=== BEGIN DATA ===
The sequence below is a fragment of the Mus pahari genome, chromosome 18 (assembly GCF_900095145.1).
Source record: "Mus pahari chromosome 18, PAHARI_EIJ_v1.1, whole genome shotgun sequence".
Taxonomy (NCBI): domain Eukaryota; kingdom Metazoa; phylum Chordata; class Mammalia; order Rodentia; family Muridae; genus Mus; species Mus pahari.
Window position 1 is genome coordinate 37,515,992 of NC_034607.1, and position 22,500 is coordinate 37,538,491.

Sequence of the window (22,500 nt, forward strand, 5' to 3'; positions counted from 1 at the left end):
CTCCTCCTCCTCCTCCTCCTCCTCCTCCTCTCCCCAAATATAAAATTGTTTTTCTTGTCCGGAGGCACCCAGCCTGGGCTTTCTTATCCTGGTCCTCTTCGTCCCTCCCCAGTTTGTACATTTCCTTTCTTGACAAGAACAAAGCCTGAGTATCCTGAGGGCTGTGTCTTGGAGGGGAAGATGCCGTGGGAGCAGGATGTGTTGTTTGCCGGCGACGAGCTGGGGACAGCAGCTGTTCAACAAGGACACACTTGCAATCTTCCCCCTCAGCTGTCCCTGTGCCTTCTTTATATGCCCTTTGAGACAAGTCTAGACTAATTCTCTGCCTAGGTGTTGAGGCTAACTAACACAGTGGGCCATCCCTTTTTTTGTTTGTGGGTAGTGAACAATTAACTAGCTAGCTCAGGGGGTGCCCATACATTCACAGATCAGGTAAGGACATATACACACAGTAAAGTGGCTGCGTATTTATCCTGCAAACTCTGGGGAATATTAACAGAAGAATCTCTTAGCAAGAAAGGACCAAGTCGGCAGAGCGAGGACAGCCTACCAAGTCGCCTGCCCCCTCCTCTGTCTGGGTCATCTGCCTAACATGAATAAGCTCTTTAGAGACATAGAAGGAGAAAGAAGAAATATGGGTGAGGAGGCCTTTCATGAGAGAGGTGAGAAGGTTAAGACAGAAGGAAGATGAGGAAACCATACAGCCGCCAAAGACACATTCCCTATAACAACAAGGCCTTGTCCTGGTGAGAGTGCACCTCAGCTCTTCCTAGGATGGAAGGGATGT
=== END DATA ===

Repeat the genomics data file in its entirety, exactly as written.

The sequence below is a fragment of the Mus pahari genome, chromosome 18 (assembly GCF_900095145.1).
Source record: "Mus pahari chromosome 18, PAHARI_EIJ_v1.1, whole genome shotgun sequence".
Taxonomy (NCBI): domain Eukaryota; kingdom Metazoa; phylum Chordata; class Mammalia; order Rodentia; family Muridae; genus Mus; species Mus pahari.
Window position 1 is genome coordinate 37,515,992 of NC_034607.1, and position 22,500 is coordinate 37,538,491.

Sequence of the window (22,500 nt, forward strand, 5' to 3'; positions counted from 1 at the left end):
CTCCTCCTCCTCCTCCTCCTCCTCCTCCTCTCCCCAAATATAAAATTGTTTTTCTTGTCCGGAGGCACCCAGCCTGGGCTTTCTTATCCTGGTCCTCTTCGTCCCTCCCCAGTTTGTACATTTCCTTTCTTGACAAGAACAAAGCCTGAGTATCCTGAGGGCTGTGTCTTGGAGGGGAAGATGCCGTGGGAGCAGGATGTGTTGTTTGCCGGCGACGAGCTGGGGACAGCAGCTGTTCAACAAGGACACACTTGCAATCTTCCCCCTCAGCTGTCCCTGTGCCTTCTTTATATGCCCTTTGAGACAAGTCTAGACTAATTCTCTGCCTAGGTGTTGAGGCTAACTAACACAGTGGGCCATCCCTTTTTTTGTTTGTGGGTAGTGAACAATTAACTAGCTAGCTCAGGGGGTGCCCATACATTCACAGATCAGGTAAGGACATATACACACAGTAAAGTGGCTGCGTATTTATCCTGCAAACTCTGGGGAATATTAACAGAAGAATCTCTTAGCAAGAAAGGACCAAGTCGGCAGAGCGAGGACAGCCTACCAAGTCGCCTGCCCCCTCCTCTGTCTGGGTCATCTGCCTAACATGAATAAGCTCTTTAGAGACATAGAAGGAGAAAGAAGAAATATGGGTGAGGAGGCCTTTCATGAGAGAGGTGAGAAGGTTAAGACAGAAGGAAGATGAGGAAACCATACAGCCGCCAAAGACACATTCCCTATAACAACAAGGCCTTGTCCTGGTGAGAGTGCACCTCAGCTCTTCCTAGGATGGAAGGGATGT